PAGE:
Click below to view Youth Mentoring Publication
The College of Child and Youth Nurse of NZ is having a one day conference in Tauranga, the day before the Paediatric Society ASM. Please open here for details.
Abstracts are open for submission until July 31st 2016
A leadership change at Auckland Communities Foundation (ACF) paves the way for its continued growth as the premier donor service provider for private philanthropy in Auckland. Whilst the Board of ACF is sorry to lose outgoing CEO Hilary Sumpter, it is condfident that newly appointed Chief Executive, Dellwyn Stuart, will quickly build on the progress the organisation has made.
Dellwyn joins ACF on 1 August 2016, replacing Hilary who has led the foundation through a period of significant growth during the last three years. The new CEO has a thirty-year career spanning corporate and private business roles, the NFP sector and revitalising and leading a major grant-making foundation. Her most recent experience includes trustee roles for Philanthropy New Zealand, the Project Crimson Trust and Cure Kids, Executive Directorship with the Stevenson Foundation, and a year as Interim CEO at Cure Kids.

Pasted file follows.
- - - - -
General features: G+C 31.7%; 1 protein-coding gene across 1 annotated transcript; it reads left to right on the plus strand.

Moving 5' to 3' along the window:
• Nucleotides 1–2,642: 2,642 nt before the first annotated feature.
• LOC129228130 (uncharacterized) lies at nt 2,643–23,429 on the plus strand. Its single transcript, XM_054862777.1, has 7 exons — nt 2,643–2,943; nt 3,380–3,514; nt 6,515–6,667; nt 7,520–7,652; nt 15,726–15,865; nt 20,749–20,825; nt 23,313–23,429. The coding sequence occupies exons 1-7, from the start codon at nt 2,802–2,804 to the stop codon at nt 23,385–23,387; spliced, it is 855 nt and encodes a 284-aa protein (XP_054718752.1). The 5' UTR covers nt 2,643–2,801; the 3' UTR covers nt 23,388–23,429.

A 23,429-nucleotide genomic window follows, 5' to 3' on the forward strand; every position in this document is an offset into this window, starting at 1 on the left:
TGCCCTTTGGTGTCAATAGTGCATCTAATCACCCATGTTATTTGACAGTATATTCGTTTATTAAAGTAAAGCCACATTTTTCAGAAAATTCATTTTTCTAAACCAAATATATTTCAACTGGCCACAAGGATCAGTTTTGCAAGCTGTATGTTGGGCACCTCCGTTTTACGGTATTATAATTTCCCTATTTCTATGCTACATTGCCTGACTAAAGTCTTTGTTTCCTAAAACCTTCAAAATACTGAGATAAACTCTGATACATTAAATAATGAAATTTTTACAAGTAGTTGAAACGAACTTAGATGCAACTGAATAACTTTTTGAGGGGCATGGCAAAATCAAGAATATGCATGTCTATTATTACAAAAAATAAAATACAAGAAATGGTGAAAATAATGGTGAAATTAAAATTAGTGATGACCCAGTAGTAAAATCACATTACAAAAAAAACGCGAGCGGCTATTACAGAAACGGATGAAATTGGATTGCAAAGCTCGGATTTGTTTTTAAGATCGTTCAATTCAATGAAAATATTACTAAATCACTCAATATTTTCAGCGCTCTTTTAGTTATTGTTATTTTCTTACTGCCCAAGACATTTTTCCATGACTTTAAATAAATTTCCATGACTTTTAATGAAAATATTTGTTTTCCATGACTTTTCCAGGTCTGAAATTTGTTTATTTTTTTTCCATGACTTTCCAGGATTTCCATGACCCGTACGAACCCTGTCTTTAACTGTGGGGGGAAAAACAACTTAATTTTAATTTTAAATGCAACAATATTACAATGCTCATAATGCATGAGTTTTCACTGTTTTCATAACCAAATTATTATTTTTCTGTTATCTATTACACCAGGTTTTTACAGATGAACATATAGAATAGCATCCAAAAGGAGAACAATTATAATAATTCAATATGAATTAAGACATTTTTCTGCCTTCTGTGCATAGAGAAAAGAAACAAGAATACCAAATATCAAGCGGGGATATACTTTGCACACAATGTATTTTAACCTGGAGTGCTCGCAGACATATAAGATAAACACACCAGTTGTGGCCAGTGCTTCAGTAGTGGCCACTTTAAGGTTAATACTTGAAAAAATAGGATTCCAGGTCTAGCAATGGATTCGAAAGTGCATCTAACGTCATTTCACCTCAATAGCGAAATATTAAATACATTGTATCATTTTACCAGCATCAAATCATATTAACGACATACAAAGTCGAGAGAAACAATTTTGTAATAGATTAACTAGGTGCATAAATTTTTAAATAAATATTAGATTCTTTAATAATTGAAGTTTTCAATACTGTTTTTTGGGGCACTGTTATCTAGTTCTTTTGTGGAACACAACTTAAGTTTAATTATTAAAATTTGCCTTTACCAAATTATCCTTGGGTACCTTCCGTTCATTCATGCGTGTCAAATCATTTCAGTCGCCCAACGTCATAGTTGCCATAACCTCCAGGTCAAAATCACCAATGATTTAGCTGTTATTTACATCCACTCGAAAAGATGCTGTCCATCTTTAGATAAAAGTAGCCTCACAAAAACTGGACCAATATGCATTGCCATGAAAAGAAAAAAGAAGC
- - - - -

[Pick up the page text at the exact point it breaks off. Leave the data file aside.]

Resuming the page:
In appointing Dellwyn, the Board of ACF recognised her combination of leadership experience and expertise in bringing people and resources together to solve issues that affect the lives of others. Board Chairman Geoff Clews said that,
“Dellwyn will bring to the role very strong commercial and strategic skills, together with a high regard for authenticity, transparency and collaboration. She thrives on a fast pace and believes a strong community with shared goals are at the heart of success. She will build that both within the organisation and amongst our community of donors. The Board is really enthusiastic at her appointment and can’t wait to begin working with her.”